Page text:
Jess and Angie are best friends. From the outside, they're everything best friends should be. Jess hangs out at the ice cream parlor where Angie works, and Angie reads every new page of Jess's graphic novel about a girl who fights evil mutants with the help of her reliable best friend. Neither of them talks about the fact that Jess is in love with Angie. It's a truth they won't even admit to themselves.
Maybe it could have gone on like that forever, if it weren't for the Peeb girls. That's the nickname the public school kids have for students at Pearson Brooke, their town's fancy boarding school. When Margo and Ryan waltz into the ice cream parlor like they own it, Jess feels her world shift.
All of a sudden, Angie and Margo are dating. Jess has an inside view of the goings-on at Pearson-Brooke, since she has a place in their art exchange program. She begins to learn more about Margo and Ryan, things that Angie can't see. Angie won't admit that Margo is a mean girl who ruins lives, or that Margo's already destroying everything Jess cares about.
Then one night at a party, it all comes to a head. Soon the police are investigating a terrible crime, and only the girls know the truth of what really happened. They have to decide what's worth protecting and what needs to come out into the open.
Malinda Lo has made a career of examining various genre subsets of YA literature through a queer lens. From fairytale retelling to high fantasy to science fiction, she brings a fresh perspective to teen romance in any setting. A Line in the Dark sets out to do the same for the YA thriller sub-genre. It's a good fit; the awakening of teen sexuality often makes for secrets and burning desires that remain unspoken.
That, plus Lo's keen ability to capture character and build tension, make the first part of the book (it's divided into Parts 1 and 2) a riveting read. The story is revealed through Jess, and the pain of her repressed feelings is palpable. She is filled to capacity with hopeless longing and the desperate desire to keep things frozen into place and avoid facing the truth that change will force upon her. Hers is a suffering that readers can relate to.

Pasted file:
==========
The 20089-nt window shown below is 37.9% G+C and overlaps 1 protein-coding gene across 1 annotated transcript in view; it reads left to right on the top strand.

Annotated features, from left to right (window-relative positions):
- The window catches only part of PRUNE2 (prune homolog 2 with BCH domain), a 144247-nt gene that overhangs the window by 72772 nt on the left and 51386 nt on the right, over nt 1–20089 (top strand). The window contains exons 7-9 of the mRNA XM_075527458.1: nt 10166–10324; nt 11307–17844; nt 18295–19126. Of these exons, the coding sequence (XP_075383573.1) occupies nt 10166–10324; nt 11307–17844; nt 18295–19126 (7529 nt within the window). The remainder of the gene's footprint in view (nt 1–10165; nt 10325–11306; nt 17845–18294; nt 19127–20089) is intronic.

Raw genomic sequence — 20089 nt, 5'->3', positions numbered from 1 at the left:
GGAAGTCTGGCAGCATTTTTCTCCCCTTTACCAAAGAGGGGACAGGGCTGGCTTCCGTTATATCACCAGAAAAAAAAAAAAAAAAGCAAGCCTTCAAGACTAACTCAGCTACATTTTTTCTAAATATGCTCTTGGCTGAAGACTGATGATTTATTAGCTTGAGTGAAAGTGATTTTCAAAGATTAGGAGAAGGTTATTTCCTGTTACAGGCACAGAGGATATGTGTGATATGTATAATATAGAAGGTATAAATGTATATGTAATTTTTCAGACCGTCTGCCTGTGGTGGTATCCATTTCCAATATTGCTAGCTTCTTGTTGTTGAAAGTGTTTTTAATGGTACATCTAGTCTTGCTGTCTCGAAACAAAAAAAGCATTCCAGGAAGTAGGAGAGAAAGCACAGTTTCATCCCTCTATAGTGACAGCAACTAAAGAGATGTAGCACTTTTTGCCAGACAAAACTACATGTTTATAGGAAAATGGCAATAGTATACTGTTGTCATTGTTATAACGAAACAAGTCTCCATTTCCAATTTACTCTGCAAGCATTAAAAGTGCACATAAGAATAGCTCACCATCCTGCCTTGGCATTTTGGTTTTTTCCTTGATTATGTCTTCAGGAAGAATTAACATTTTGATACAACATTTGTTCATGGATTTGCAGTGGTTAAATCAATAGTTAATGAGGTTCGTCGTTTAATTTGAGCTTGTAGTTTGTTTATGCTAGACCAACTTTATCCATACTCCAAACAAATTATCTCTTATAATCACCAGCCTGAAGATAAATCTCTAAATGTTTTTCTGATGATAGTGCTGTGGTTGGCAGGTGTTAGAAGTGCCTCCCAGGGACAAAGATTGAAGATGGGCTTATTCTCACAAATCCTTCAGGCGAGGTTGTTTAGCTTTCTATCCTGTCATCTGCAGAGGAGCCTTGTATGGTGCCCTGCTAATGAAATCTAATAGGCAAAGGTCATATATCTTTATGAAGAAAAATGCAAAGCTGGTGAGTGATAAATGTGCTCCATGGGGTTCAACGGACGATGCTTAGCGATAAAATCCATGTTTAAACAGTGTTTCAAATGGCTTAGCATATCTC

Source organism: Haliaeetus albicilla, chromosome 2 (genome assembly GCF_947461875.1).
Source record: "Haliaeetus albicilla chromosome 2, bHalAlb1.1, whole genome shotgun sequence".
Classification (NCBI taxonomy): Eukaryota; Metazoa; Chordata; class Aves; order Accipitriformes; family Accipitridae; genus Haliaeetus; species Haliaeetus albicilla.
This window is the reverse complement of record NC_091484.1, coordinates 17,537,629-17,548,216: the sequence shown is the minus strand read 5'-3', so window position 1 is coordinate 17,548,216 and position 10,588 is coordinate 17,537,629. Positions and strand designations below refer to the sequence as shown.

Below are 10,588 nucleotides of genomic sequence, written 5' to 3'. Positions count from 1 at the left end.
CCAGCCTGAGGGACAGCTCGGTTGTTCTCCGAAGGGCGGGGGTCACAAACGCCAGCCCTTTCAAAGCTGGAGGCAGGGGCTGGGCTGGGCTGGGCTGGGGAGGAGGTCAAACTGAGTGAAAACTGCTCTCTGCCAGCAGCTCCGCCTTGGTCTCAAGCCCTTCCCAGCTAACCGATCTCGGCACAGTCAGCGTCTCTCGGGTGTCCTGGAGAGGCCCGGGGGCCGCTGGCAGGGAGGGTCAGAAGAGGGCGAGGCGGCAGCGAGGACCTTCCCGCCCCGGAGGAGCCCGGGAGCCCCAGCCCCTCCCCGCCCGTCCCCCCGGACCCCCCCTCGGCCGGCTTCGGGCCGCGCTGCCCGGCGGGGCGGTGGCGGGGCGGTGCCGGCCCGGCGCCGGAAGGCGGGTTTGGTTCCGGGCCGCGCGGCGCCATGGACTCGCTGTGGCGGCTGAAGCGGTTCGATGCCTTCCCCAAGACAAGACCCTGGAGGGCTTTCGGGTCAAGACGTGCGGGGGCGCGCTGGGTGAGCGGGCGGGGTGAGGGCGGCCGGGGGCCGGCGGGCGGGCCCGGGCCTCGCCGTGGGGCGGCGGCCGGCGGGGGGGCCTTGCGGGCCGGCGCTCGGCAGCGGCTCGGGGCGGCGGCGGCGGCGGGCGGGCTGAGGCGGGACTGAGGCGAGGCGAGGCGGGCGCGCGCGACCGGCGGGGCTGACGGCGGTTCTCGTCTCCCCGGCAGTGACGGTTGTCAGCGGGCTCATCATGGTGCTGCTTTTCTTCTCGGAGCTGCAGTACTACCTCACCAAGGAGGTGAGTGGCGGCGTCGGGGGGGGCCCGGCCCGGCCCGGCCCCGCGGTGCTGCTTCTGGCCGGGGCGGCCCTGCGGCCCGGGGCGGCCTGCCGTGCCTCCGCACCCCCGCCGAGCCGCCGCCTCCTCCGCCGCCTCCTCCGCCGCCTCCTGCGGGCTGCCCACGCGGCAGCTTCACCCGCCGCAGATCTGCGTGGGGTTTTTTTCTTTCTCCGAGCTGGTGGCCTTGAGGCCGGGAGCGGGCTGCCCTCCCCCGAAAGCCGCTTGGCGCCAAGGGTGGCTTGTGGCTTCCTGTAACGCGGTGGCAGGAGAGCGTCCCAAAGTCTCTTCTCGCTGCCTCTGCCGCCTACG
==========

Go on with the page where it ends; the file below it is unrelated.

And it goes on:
The stakes grow ever higher, and it's easy to be frightened for Jess. Her pain is so sympathetic and her personality is so charmingly geeky, it's all too clear to us that she has a lot to lose. As the situation — and her feelings — spin more and more wildly out of control, the sense that something terrible must happen becomes overwhelming.
Unfortunately, at this critical point, A Line in the Dark flounders. Once the crime has taken place, the point of view shifts. We go from Jess's perspective to a mix of police transcripts and third person narration that never lets us get close to any of the characters. This keeps the mystery a mystery, even though Jess and the other girls have all the answers. We readers only find out what really happens in the epilogue.
I can understand the allure of avoiding spoilers — but by shutting us out of Jess's mind, Lo shuts us out of her emotions. Where once we felt her pain, we suddenly feel as though we don't know her at all. Suddenly I found myself identifying with her frustrated parents, who have no idea what their daughter is really going through. Ultimately, the mystery of the crime just can't compete with my earlier interest in the unfolding of Jess's inner world.
That being said, A Line in the Dark has a lot to offer. The story of tensions, romances and even violence between townies and prep school kids is well-trodden ground, but Lo makes it new and exciting by creating nuanced queer characters and giving them the chance to make their own terrible decisions.